Foil Sprues

Discussion in 'Lost foam casting' started by Al2O3, Apr 8, 2018.

  1. Al2O3

    Al2O3 Administrator Staff Member Banner Member

    Here's a short video of how I make foil sprues from HVAC tape. Compared to just using a foam sprue, I've found they reduce misruns, sand wash, folds and oxide defects. They are just consumed with each pour and excepting the adhesive are close to pure aluminum. Compared to ordinary aluminum foil, these sprues are strong and allow more positively sealed connection between the in-gate and pouring cup and help keep the sand around the feed system stable during pours.



    When I first started lost foam casting, like everyone, I noticed a lot of turbulence during the initial contact of metal with the foam sprue, not to mention all the flame and black smoke from the foam igniting in open air. The more massive the foam sprue, the more violent the initial events. Many times I would get fold and oxide defects in my castings and they seemed to occur deep in the castings at locations that roughly corresponded to where the initial metal was introduced during the pour. Other members suggested the addition of a pouring cup (some say "Kush Cup") to provide a solid pouring target and reduce sand wash. Then another member suggested wrapping the sprue in foil to reduce sand wash as I was also experimenting with vacuum assisted LF and this often caused heavy ingestion of sand in and around the sprue.

    When I started using foil sprues in addition to pouring cups, my success rate immediately went to nearly 100%. I noticed several other interesting things. In general, the initial metal contact was much less violent, was less smoke and flame, the metal quickly settled into the cup, and the mold started drawing metal sooner and more uniformly compared to the gurgling and pronounced early hesitation in drawing metal that typically accompanied lost foam pours.

    The other thing I noticed was foam readily burns in air producing black smoke but when I started dumping the sand keg on my driveway to demold, I observed all of the smoke captured and retained in the sand was white. I did some LF metal propagation tests behind glass where I could observe the molten metal consume the foam as it advanced. In the mold it appears the foam is denied sufficient oxygen to burn like it does in open air and decomposes differently with a thin layer of vapor between the molten metal and foam as the metal advances. This vapor escapes as it is produced and that produces the uniform advance rate of the metal into the foam casting and promotes a more tranquil exchange of molten metal for foam reducing defects throughout the casting.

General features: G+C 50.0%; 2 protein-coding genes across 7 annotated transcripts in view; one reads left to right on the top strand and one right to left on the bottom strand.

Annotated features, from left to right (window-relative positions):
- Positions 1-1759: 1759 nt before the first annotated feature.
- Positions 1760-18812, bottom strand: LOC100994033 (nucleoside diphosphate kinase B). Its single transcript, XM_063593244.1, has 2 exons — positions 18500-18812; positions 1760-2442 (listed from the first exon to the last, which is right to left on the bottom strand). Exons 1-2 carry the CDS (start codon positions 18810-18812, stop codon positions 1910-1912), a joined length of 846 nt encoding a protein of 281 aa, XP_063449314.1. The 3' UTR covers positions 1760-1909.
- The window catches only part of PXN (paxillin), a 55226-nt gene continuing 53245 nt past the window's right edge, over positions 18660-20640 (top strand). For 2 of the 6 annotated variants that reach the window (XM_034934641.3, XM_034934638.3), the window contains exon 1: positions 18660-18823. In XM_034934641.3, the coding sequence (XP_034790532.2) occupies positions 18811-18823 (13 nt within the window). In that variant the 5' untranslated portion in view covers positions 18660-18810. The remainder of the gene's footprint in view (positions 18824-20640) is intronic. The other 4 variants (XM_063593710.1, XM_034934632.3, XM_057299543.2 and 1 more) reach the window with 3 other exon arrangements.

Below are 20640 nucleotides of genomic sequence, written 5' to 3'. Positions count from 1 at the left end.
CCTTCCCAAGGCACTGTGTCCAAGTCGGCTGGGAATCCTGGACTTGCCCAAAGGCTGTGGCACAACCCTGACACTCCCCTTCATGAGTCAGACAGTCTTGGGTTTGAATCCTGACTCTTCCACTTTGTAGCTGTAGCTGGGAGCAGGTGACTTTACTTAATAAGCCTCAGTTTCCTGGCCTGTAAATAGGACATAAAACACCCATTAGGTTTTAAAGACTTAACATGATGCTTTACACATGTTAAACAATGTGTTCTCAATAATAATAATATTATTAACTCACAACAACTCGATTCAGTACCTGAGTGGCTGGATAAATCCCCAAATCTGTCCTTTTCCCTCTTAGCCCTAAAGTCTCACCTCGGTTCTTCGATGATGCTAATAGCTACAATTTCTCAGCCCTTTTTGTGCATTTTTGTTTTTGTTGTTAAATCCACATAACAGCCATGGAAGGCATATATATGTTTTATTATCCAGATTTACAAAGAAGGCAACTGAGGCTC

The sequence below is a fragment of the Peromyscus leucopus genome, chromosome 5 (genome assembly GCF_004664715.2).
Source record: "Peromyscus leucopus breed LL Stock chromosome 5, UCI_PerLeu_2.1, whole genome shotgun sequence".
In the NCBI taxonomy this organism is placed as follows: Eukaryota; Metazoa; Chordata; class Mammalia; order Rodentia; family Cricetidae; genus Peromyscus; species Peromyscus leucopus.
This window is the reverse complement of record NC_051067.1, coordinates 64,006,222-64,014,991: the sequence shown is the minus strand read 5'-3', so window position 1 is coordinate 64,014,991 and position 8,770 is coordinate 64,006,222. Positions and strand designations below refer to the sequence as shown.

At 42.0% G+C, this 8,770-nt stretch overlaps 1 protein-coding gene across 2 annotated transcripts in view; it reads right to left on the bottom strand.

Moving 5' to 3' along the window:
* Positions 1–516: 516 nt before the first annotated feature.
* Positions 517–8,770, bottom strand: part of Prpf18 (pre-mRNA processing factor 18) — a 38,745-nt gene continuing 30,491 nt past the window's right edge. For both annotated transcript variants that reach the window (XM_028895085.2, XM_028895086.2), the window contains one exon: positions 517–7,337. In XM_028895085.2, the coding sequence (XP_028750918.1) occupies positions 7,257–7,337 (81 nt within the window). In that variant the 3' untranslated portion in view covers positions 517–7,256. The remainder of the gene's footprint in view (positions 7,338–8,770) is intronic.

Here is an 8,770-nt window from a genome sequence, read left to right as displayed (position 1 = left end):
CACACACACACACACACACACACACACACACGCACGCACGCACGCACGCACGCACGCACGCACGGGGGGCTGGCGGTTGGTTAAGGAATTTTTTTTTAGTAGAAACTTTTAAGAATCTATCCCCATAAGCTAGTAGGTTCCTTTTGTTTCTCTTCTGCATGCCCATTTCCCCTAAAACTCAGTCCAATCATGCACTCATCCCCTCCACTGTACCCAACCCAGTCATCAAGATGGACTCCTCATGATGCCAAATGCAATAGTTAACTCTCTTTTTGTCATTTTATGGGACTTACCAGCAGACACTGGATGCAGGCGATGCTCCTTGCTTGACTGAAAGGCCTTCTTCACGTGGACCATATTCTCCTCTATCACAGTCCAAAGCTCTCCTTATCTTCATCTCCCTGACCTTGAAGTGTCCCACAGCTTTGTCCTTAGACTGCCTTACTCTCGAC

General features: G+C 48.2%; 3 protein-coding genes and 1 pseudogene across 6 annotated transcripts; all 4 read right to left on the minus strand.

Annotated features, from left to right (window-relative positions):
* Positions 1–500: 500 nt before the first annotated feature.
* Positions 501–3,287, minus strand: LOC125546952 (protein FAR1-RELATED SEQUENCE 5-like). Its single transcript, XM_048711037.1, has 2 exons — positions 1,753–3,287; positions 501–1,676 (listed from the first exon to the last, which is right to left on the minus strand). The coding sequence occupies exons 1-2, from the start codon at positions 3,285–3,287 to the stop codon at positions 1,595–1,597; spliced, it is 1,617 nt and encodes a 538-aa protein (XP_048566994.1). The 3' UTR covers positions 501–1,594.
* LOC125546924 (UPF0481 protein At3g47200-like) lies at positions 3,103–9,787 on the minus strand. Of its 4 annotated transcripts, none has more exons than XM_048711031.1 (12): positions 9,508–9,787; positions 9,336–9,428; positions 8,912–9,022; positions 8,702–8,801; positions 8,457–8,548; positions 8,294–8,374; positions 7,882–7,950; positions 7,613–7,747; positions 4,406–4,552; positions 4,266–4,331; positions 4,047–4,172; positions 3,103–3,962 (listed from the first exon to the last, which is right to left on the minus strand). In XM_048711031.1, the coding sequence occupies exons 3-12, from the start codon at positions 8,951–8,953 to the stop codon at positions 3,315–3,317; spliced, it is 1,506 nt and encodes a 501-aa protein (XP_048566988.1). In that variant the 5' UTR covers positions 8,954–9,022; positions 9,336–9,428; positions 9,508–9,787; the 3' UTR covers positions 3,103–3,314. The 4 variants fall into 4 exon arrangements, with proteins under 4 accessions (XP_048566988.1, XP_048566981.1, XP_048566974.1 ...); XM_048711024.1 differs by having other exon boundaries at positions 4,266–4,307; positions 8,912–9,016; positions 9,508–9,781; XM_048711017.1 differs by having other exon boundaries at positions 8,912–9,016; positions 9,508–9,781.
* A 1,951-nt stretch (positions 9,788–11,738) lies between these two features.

Not all subscribe to the above but it is what I have observed and concluded.....and it has worked very well for me.

    Best,
    Kelly
     
    Last edited: Apr 8, 2018
    Tobho Mott and oldironfarmer like this.
  2. Robert

    Robert Silver Banner Member

    Brilliant idea. I am going to use this next time I cast. Thanks
    R
     
  3. Al2O3

    Al2O3 Administrator Staff Member Banner Member

    Time Marches on. Although I do believe the foil sprues yielded some improvement when used with a metal cup, for the most part, I've stopped using foil sprues. I was noticing a lot of turbulence in the pouring cup and references in the Bifilm theory thread and to Campbell's work suggested conical sprues and cylindrical cups were prone to aspirating and entraining air during the pour, and offset pouring basins with weirs reduced this tendancy and also to some degree floated and isolated biofilms from the sprue in the pouring well, so I have been using the reusable offset pouring basins linked below with further improvement.

    Nothing new but just came across this old thread and thought I'd update it to present thinking.

    http://forums.thehomefoundry.org/index.php?threads/reuasbale-offset-pouring-basin.688/#post-14550

    ....and the contact pouring ladle.

    http://forums.thehomefoundry.org/index.php?threads/contact-pouring-ladle.719/

    Best,
    Kelly
     

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